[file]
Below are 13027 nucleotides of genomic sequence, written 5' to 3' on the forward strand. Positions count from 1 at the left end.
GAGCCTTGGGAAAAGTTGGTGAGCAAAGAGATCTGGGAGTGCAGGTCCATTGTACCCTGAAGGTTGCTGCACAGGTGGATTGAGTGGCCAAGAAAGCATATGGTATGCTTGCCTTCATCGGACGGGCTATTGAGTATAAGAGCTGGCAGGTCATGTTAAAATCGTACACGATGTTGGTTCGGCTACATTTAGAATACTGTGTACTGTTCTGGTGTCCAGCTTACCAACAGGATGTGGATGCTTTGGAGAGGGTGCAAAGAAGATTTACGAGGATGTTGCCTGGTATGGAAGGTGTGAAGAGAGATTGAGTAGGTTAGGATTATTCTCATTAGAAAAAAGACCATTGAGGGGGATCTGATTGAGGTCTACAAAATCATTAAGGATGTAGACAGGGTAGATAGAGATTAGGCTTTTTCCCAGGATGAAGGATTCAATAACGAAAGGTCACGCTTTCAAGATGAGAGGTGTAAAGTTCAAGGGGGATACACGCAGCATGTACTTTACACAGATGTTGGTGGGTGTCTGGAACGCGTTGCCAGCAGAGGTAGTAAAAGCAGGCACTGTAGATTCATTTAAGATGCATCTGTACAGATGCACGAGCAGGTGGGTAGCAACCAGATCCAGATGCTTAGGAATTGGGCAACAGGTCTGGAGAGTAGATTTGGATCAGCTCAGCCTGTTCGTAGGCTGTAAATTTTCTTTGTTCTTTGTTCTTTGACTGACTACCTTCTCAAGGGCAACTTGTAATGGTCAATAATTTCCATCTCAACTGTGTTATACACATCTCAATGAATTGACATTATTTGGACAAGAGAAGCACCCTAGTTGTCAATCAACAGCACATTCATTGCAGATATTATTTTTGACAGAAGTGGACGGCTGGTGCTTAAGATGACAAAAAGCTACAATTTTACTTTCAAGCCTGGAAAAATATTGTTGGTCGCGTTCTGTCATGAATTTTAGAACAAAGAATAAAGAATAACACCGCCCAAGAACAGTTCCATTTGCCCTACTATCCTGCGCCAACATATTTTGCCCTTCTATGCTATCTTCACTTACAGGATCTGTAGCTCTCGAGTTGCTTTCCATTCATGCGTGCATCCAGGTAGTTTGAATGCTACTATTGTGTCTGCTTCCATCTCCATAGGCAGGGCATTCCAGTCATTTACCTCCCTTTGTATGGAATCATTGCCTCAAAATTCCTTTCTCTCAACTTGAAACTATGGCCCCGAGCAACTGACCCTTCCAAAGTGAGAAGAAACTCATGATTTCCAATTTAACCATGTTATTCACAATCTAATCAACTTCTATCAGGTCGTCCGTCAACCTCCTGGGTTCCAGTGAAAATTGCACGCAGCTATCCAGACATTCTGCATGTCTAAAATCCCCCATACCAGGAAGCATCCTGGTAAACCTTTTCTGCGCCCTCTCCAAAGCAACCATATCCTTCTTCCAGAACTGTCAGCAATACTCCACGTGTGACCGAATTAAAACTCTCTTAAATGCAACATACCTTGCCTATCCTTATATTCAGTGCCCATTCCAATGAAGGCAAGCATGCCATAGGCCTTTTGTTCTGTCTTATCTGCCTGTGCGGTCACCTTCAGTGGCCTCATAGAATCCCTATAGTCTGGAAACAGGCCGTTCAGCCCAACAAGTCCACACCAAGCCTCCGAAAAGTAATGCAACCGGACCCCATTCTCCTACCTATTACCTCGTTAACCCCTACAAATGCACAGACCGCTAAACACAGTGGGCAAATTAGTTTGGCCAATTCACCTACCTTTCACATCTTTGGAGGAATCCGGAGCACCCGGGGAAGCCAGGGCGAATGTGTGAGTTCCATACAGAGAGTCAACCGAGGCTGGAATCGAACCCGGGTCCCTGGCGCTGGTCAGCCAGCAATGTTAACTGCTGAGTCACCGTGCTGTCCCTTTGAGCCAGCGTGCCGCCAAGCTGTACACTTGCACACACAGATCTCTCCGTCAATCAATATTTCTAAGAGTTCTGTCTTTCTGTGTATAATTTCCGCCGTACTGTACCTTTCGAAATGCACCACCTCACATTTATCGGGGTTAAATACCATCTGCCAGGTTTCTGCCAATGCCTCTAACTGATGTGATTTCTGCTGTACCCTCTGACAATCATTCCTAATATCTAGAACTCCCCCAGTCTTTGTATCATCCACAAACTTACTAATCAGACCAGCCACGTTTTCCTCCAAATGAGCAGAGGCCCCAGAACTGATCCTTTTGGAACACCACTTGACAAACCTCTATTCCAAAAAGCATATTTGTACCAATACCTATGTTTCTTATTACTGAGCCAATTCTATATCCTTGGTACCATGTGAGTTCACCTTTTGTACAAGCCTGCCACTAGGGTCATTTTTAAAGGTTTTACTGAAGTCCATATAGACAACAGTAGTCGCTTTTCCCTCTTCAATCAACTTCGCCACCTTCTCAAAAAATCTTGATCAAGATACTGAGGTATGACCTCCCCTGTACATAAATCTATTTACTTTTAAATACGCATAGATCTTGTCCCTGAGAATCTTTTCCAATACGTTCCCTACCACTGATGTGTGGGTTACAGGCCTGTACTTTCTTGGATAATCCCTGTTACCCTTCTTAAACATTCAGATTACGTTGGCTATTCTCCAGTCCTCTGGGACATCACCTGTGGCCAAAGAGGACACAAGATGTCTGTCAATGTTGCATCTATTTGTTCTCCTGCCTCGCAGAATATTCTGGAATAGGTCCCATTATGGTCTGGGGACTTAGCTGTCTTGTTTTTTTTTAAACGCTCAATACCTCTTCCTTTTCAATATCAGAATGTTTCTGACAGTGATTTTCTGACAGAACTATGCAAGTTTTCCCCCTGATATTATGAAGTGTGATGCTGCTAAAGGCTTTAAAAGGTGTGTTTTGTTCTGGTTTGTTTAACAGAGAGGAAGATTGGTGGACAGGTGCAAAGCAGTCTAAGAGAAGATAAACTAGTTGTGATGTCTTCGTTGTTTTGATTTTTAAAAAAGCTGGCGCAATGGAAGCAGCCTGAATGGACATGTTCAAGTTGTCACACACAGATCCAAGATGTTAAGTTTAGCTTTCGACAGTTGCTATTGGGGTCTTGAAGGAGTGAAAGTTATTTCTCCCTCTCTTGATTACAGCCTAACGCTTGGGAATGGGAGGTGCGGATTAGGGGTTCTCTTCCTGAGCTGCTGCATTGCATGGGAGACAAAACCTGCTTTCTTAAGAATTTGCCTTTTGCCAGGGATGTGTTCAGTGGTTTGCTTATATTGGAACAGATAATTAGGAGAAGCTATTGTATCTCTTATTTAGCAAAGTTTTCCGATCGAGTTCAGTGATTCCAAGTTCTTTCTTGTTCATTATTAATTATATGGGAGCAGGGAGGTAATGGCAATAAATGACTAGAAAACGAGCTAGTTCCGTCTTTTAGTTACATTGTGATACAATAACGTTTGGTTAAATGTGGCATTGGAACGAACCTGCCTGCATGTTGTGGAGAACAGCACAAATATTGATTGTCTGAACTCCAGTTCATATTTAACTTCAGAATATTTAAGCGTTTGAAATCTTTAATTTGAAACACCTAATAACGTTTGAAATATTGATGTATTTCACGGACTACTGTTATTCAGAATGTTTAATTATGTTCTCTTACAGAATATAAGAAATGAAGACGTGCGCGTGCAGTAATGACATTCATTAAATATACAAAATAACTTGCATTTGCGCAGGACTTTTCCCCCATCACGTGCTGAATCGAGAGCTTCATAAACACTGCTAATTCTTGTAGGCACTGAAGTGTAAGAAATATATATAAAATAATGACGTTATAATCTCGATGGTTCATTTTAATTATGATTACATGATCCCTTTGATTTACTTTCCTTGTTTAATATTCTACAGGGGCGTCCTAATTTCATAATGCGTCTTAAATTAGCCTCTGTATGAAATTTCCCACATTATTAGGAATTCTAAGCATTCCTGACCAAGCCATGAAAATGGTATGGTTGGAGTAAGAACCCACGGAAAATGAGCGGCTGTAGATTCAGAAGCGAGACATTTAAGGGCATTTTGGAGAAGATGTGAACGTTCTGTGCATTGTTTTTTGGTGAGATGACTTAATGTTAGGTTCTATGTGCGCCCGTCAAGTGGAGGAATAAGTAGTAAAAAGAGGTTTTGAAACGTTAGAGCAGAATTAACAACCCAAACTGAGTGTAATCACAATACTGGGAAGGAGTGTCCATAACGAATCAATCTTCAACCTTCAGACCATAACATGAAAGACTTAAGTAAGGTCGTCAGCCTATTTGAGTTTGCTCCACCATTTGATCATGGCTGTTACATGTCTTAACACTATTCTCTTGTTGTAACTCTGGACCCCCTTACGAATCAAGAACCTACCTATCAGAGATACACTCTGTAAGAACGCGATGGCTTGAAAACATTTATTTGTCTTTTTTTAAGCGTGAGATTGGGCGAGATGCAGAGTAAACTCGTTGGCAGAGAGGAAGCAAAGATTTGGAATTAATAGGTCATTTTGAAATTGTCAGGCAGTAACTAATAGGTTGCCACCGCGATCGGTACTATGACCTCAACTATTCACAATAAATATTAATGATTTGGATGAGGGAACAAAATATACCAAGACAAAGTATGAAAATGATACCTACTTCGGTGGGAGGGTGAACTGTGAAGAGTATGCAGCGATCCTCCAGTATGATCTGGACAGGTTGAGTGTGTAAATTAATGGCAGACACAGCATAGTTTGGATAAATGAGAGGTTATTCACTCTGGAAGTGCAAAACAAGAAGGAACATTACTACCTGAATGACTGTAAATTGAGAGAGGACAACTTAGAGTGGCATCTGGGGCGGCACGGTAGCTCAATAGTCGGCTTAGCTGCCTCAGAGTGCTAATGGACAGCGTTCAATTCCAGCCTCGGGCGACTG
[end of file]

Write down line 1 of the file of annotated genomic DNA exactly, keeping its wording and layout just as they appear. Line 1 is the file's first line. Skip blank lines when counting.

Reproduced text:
Below are 13027 nucleotides of genomic sequence, written 5' to 3' on the forward strand. Positions count from 1 at the left end.